From CASI HQ Monday, October 26, 1998 (Updated 11/09 pm) | By Meteorologist Jesse Ferrell | Central Atlantic Storm Investigators' Tropical Pages | See Also "Swan Island"
So how does Super Hurricane Mitch, at 180mph tonight (10/26), stack up historically?
The truth is: It depends on who you ask. In attempting to do some quick research for this page I found several different estimations of strength for the famous storms. What I show below was taken from the more reputable source - WXP Purdue used heavily. It is felt in the scientific community that pressure is a better measure of strength than winds, but I'm not sure people in the path of the storm would agree. So take your pick. To wit, the table below is organized by Pressure.
Also: Only two Cat 5 hurricanes had developed this late in the season prior to Mitch, which is likely the strongest ever this late. In record, only two Category 5 storms have hit the US Mainland. AccuWeather notes that Mitch is one of only 9 Atlantic Category 5's in the last 30 years. They also explain, with a QuickTime Movie, why Mitch is so strong. If anything on this page seems to be wrong or you have questions, contact me.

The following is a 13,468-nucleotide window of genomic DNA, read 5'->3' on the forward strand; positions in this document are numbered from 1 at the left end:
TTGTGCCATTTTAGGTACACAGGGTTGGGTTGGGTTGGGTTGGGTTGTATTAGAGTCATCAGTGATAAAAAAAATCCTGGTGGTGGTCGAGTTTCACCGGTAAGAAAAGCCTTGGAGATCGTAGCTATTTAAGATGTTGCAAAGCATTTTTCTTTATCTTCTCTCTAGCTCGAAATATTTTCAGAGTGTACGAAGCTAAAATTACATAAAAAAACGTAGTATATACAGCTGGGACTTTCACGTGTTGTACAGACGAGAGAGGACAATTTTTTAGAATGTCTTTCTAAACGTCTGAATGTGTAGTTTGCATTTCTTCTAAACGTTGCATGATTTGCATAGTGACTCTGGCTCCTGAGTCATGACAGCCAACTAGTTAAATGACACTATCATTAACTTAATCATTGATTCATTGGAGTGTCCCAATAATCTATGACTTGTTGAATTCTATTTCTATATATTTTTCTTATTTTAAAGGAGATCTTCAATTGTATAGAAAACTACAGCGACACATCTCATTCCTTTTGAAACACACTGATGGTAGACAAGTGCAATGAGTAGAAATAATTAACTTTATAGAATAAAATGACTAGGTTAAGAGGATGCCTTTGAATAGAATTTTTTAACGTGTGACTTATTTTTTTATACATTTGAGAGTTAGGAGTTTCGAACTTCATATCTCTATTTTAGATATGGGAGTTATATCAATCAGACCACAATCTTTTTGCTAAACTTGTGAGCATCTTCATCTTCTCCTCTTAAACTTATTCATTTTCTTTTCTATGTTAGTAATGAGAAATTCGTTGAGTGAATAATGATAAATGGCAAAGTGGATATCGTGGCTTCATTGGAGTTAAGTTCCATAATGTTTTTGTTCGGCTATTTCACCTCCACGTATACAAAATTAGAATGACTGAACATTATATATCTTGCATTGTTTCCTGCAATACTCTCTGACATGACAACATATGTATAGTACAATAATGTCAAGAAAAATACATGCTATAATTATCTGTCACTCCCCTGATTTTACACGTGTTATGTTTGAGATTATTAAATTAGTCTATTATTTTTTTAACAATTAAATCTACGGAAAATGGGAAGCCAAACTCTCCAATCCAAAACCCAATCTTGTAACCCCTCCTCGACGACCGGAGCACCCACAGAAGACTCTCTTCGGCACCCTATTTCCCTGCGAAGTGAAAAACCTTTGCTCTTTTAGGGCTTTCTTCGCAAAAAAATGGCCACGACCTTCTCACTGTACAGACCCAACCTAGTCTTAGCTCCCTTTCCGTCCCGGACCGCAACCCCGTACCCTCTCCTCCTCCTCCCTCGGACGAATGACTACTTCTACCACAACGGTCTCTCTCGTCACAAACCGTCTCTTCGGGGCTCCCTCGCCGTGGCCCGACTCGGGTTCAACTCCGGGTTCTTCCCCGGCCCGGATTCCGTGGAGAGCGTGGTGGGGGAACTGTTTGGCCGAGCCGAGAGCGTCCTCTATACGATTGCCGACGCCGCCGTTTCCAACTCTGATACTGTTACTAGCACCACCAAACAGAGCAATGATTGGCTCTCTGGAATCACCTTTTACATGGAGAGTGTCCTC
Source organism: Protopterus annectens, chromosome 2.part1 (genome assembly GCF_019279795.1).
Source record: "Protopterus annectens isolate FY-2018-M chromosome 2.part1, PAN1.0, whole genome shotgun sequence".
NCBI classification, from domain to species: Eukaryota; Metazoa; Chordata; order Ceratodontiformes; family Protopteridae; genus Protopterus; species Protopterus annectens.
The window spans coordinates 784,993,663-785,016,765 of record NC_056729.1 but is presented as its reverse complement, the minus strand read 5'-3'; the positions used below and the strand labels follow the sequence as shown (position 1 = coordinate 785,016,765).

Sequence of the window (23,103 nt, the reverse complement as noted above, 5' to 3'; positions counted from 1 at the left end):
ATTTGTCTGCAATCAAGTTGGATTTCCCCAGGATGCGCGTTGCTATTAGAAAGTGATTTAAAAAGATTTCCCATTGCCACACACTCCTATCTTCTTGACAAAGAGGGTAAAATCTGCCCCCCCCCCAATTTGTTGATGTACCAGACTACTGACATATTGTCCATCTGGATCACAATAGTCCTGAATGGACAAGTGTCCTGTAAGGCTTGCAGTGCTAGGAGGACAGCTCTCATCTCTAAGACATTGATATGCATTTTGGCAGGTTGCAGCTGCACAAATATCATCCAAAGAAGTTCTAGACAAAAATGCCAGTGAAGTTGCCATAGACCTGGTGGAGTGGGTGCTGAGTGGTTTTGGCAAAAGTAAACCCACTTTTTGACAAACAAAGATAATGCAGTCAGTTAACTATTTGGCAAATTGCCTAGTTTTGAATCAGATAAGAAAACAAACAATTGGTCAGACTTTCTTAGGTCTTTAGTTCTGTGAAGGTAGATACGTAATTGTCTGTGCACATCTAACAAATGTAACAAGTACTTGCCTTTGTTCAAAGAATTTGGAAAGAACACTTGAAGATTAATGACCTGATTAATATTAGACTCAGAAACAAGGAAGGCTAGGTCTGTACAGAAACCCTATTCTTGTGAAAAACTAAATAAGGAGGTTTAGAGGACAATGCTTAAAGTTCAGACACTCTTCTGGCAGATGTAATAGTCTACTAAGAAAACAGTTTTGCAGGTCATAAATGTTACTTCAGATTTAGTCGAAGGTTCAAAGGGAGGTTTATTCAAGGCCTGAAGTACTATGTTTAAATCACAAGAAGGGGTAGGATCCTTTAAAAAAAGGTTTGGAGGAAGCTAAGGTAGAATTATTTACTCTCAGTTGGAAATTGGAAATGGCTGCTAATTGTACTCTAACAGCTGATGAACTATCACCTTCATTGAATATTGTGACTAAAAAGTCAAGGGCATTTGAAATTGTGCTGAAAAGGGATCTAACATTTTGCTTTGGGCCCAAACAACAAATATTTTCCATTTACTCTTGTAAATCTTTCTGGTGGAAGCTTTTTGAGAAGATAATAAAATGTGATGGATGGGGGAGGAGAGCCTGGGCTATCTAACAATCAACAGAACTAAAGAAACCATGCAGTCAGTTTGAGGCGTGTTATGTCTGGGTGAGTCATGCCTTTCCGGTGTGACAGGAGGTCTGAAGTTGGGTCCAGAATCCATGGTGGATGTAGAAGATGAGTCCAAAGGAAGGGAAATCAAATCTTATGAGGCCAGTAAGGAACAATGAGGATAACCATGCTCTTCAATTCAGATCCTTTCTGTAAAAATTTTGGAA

Mitch was the first Category Five storm in the Atlantic since 1989 (Hugo).
Thanks to Ed, who researched the following at Purdue: Of the 23 Atlantic category 5 huricanes, since the first recorded in 1928, 16 (13 since 1960) hit the U.S. mainland. Also, there have only been two category 5 huricanes that formed in the month of October, Mitch and Hattie (10/27-11/01/1961) which made land over the Yucatan.
|Name||Basin||Year||Wind MPH||Pressure MB|
*-It is generally held that Typhoon Tip was the Strongest Hurricane on
1 - The "Labor Day" Storm of 1935 is held as the Strongest Hurricane to Landfall in US but there is little reliable information on it. It almost certainly was somewhat stronger while over open water but records do not exist. Wind readings from that time are also questionable.
2 - The "Labor Day" pressure reading is from landfall. This is the lowest pressure ever recorded on the Mainland US
3 - Due to modern day (1992) research, the wind reading for Typhoon Nancy is generally no longer accepted (see FAQ)
4 - Infomation Sketchy - This is rumored to have gone above 8.0 on the Dvorak scale which would be <872mb
Thanks to the Central Atlantic Storm Investigators for help as always, esp. Greg Drollinger for help on gathering this data quickly for this report. Also thanks to Jim Leonard for help with the Pacific storms.